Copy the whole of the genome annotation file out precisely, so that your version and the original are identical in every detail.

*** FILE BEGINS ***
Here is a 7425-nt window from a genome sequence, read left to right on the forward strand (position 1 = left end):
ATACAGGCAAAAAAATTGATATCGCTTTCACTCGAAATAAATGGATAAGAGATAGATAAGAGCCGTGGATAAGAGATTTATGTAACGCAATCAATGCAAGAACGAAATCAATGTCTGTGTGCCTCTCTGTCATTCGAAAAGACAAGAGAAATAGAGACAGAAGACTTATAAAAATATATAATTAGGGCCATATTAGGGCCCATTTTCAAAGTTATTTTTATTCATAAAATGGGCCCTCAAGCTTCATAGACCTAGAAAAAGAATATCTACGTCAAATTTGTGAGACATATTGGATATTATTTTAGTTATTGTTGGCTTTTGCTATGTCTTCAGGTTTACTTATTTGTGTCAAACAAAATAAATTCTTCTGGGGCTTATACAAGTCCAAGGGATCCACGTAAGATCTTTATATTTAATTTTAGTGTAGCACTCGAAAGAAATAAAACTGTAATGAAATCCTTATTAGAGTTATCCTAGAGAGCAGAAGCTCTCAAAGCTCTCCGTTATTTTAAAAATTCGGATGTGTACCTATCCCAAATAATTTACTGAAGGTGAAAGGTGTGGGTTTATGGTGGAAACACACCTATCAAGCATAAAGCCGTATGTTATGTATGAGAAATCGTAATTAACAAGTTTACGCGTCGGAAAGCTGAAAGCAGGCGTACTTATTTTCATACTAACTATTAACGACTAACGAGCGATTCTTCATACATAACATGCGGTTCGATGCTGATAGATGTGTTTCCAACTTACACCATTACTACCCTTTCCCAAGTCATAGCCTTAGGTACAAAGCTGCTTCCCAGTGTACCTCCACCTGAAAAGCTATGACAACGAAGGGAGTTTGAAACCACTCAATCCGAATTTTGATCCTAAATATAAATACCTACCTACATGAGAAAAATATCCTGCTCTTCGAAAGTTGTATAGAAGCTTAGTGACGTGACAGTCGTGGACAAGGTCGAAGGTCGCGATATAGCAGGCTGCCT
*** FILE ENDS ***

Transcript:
Here is a 7425-nt window from a genome sequence, read left to right on the forward strand (position 1 = left end):
ATACAGGCAAAAAAATTGATATCGCTTTCACTCGAAATAAATGGATAAGAGATAGATAAGAGCCGTGGATAAGAGATTTATGTAACGCAATCAATGCAAGAACGAAATCAATGTCTGTGTGCCTCTCTGTCATTCGAAAAGACAAGAGAAATAGAGACAGAAGACTTATAAAAATATATAATTAGGGCCATATTAGGGCCCATTTTCAAAGTTATTTTTATTCATAAAATGGGCCCTCAAGCTTCATAGACCTAGAAAAAGAATATCTACGTCAAATTTGTGAGACATATTGGATATTATTTTAGTTATTGTTGGCTTTTGCTATGTCTTCAGGTTTACTTATTTGTGTCAAACAAAATAAATTCTTCTGGGGCTTATACAAGTCCAAGGGATCCACGTAAGATCTTTATATTTAATTTTAGTGTAGCACTCGAAAGAAATAAAACTGTAATGAAATCCTTATTAGAGTTATCCTAGAGAGCAGAAGCTCTCAAAGCTCTCCGTTATTTTAAAAATTCGGATGTGTACCTATCCCAAATAATTTACTGAAGGTGAAAGGTGTGGGTTTATGGTGGAAACACACCTATCAAGCATAAAGCCGTATGTTATGTATGAGAAATCGTAATTAACAAGTTTACGCGTCGGAAAGCTGAAAGCAGGCGTACTTATTTTCATACTAACTATTAACGACTAACGAGCGATTCTTCATACATAACATGCGGTTCGATGCTGATAGATGTGTTTCCAACTTACACCATTACTACCCTTTCCCAAGTCATAGCCTTAGGTACAAAGCTGCTTCCCAGTGTACCTCCACCTGAAAAGCTATGACAACGAAGGGAGTTTGAAACCACTCAATCCGAATTTTGATCCTAAATATAAATACCTACCTACATGAGAAAAATATCCTGCTCTTCGAAAGTTGTATAGAAGCTTAGTGACGTGACAGTCGTGGACAAGGTCGAAGGTCGCGATATAGCAGGCTGCCT